Naya Rivera wows as the host of the GLAAD Media Awards in San Francisco


When you tell a group of lesbian and bisexual women that both Naya Rivera and Sara Ramirez will be in the same room together, there is bound to be excitement. But when you tell that same group of women that the Glee and Grey’s Anatomy stars will be together to support a major gay advocacy organization at a biggest gay awards show around (besides, possibly, the Tonys) in the gayest city in the country, expect passing out and mass hysteria to follow.

Credit: Photo by Lydia Gonzales

Much to the credit of the well-heeled crowd at the 2011 GLAAD Media Awards in San Francisco, no one rushed the stage or, as far as I know, fainted during the event. Naya, who self-described her character as “the majestic mean girl, the luscious lady-loving Santana” hosted the show in front of a full ballroom at the Marriott Marquis in downtown San Francisco.

The evening began with the celebrity guests walking the blue carpet, courtesy one of the evening’s big sponsors Roxx Vodka. The running joke on stage was every time someone said Roxx (pronounced “rocks”), the company would donate $100 to GLAAD. So there was endless talk of this or that “rocking” or having “rocked” and all other conjugations, which was followed by the canned sound effect of a cha-ching from a cash register. Hey, it was for a good cause.

Naya was the first major female star to take the blue carpet. Her appearance in the entryway brought an onslaught of flashbulbs from the assembled media. She was gracious enough to stop by our spot along the rope line and answer a few questions.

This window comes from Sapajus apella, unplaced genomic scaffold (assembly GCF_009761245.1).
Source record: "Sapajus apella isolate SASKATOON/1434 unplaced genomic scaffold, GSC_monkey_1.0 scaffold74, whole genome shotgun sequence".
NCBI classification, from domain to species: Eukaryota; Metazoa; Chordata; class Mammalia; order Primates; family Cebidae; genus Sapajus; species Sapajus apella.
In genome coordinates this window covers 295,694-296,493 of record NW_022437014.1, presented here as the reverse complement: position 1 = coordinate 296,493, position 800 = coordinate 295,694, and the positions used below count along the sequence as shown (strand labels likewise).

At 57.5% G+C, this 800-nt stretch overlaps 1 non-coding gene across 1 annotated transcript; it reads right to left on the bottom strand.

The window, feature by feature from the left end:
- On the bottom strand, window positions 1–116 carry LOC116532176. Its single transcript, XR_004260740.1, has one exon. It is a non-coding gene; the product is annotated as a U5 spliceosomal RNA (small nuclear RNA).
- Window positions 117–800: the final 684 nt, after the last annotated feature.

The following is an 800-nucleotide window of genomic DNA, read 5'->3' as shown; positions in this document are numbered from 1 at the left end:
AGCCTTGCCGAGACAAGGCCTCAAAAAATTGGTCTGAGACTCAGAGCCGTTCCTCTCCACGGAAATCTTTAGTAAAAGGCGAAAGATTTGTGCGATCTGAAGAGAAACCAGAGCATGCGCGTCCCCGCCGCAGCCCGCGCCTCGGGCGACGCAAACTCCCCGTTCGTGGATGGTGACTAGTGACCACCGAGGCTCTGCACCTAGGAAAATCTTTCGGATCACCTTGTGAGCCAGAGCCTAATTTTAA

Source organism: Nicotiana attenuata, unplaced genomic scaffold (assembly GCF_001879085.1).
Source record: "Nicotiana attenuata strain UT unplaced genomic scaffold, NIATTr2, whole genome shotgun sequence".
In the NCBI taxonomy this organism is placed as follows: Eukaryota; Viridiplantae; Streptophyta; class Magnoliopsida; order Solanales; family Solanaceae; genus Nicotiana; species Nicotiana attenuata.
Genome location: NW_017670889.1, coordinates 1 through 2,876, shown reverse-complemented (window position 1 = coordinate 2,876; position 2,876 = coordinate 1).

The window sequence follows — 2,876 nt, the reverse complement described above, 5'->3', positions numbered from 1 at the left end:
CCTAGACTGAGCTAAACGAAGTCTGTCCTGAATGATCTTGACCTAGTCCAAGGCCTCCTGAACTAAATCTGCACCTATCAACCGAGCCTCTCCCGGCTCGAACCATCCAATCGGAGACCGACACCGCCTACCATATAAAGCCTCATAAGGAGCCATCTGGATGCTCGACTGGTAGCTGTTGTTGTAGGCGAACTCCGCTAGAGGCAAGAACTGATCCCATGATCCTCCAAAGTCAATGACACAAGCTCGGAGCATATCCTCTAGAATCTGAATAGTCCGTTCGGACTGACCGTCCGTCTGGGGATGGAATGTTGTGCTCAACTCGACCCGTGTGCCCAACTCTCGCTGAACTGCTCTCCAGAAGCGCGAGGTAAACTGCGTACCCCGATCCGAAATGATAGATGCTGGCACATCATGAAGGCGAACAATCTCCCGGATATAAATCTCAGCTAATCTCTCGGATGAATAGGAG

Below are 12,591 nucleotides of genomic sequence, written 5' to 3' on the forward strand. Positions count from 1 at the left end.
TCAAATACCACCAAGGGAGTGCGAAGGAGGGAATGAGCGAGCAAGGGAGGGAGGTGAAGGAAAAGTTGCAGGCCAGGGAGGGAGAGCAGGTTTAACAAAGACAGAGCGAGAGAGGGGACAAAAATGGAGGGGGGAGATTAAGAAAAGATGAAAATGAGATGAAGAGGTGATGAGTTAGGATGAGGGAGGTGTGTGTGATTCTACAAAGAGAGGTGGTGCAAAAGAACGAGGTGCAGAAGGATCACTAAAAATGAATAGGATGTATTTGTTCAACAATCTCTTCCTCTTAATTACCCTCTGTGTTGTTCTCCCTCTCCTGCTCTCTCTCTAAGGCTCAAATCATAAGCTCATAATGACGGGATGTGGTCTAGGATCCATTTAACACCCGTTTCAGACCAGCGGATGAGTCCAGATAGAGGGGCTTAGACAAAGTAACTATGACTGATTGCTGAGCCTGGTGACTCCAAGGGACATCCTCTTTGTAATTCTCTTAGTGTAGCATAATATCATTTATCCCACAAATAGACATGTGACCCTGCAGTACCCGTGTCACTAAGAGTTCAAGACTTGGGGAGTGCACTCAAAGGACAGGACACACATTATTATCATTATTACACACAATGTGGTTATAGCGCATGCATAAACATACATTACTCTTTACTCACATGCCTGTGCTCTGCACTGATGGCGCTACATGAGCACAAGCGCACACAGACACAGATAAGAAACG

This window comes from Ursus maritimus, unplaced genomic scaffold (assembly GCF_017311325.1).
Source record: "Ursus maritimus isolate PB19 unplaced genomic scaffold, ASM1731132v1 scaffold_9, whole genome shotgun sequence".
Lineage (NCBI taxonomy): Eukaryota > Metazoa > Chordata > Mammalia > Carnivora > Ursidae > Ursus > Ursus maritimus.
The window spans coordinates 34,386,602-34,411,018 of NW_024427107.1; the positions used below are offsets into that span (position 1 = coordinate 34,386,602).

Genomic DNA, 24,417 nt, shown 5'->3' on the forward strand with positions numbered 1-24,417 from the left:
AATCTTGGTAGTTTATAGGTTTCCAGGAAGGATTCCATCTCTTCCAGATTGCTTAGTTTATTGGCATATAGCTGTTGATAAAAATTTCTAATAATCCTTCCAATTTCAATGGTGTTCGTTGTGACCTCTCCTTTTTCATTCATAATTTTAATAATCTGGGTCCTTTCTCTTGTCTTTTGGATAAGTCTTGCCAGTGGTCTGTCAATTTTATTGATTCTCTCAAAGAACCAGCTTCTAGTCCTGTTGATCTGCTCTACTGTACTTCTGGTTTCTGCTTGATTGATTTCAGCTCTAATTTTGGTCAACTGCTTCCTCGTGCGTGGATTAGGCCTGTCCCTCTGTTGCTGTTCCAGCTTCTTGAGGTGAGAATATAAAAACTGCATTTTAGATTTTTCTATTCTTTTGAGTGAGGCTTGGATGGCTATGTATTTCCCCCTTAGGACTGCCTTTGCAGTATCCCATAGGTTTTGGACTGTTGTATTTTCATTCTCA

Credit: Photo by Lydia Gonzales

AfterEllen: When I asked readers on Twitter for questions for you what questions they had for you, an overwhelming number of them just said, “Tell her thank you,” “Tell her she helped me come to terms with my sexuality,” “Tell her she helped me come out,” and even “Tell her she saved my life.” Do you feel that responsibility while you’re playing Santana?

Naya Rivera: Yeah, I absolutely do. I’ve gotten an overwhelming number of tweets and fan letters that are from girls in high school, 17, who are struggling with coming out and their sexuality. They say things like, “Thank you for being so brave.” “I came out to my friends or I came out to my parents.” To me I feel very honored that I am helping people in such a difficult time in their lives. I couldn’t ask for anything more.

AE: Your AfterEllen fans live tweet every episode using the hashtag #gaysharks, so you can check that out next time if you want. How big a role did the fans have in pushing the writers to go deeper into the Brittany and Santana relationship?

NR: I would say 100 percent. I feel like the fans are actually fully responsible for the place that Santana’s character has been taken and her storyline. I feel like they weren’t really sure what they were going to do with it and if it would make an impact. And the response has been just overwhelming. They are the reason why I am where I am right now.

Credit: Photo by Lydia Gonzales